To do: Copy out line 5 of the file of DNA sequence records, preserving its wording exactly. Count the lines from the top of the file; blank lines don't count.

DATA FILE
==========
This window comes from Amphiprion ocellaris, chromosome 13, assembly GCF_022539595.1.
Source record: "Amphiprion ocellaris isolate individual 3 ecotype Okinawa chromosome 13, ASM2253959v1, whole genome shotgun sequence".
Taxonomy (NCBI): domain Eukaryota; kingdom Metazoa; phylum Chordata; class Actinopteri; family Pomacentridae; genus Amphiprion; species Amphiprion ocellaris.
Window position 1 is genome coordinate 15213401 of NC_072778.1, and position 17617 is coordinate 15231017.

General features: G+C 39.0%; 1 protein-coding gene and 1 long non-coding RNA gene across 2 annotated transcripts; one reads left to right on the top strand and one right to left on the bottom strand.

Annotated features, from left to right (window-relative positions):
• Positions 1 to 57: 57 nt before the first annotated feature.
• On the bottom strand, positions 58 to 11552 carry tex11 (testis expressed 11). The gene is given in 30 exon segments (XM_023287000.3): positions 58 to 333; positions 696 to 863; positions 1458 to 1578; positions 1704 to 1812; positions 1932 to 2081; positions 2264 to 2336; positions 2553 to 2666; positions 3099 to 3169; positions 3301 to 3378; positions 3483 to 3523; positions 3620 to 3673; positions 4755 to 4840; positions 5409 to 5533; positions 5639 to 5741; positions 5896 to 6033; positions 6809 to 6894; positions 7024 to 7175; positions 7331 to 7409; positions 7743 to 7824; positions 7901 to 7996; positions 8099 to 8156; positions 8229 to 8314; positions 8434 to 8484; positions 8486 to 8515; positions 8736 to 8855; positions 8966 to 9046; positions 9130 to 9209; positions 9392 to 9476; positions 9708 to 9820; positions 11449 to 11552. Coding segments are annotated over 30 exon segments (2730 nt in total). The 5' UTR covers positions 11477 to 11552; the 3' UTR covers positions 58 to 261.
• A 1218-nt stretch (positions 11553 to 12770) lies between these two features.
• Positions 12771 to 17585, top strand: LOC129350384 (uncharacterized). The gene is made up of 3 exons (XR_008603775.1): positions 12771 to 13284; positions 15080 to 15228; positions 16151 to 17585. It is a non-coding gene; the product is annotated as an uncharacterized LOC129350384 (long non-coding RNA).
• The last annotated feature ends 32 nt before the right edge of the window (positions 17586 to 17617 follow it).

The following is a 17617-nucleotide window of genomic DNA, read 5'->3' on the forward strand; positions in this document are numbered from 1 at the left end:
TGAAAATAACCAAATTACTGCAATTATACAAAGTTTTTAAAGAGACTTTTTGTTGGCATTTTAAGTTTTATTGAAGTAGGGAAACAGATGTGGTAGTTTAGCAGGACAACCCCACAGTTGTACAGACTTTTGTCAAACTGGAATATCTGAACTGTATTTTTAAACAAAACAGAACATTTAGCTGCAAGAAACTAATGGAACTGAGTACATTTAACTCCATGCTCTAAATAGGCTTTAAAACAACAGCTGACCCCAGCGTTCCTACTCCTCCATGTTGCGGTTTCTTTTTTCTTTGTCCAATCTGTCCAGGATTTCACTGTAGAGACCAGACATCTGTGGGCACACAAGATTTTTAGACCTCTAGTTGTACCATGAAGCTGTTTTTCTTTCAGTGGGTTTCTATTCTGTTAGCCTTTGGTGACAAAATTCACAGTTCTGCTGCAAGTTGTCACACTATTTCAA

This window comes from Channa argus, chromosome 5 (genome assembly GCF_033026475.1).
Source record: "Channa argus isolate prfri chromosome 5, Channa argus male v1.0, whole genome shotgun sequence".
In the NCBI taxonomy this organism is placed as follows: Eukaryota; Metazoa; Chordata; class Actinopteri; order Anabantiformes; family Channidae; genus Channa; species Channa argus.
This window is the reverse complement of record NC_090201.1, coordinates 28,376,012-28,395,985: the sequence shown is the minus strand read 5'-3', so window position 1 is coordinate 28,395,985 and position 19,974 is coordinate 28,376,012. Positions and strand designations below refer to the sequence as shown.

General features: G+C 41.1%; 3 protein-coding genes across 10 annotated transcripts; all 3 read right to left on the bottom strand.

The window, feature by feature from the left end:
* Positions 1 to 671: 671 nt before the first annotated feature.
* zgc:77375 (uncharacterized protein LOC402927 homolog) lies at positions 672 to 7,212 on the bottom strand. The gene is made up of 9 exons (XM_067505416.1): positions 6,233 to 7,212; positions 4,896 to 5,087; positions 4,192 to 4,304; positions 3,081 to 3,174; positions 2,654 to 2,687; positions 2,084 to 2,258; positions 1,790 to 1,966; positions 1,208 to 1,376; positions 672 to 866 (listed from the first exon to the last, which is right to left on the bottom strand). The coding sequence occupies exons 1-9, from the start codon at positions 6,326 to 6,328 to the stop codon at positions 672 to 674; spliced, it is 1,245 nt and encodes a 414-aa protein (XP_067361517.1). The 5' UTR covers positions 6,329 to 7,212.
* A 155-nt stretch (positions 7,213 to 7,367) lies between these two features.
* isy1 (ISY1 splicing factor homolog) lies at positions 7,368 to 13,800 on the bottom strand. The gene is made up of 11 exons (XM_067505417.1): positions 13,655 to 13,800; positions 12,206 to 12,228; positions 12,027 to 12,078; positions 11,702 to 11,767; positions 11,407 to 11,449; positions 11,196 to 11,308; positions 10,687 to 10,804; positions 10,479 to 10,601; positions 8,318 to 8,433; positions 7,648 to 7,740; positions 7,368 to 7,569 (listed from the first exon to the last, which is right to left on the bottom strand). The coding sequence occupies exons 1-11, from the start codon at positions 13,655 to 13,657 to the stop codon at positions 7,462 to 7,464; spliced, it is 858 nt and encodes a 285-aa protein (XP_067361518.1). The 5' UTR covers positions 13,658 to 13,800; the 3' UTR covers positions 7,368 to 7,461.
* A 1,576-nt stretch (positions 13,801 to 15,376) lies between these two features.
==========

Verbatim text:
General features: G+C 39.0%; 1 protein-coding gene and 1 long non-coding RNA gene across 2 annotated transcripts; one reads left to right on the top strand and one right to left on the bottom strand.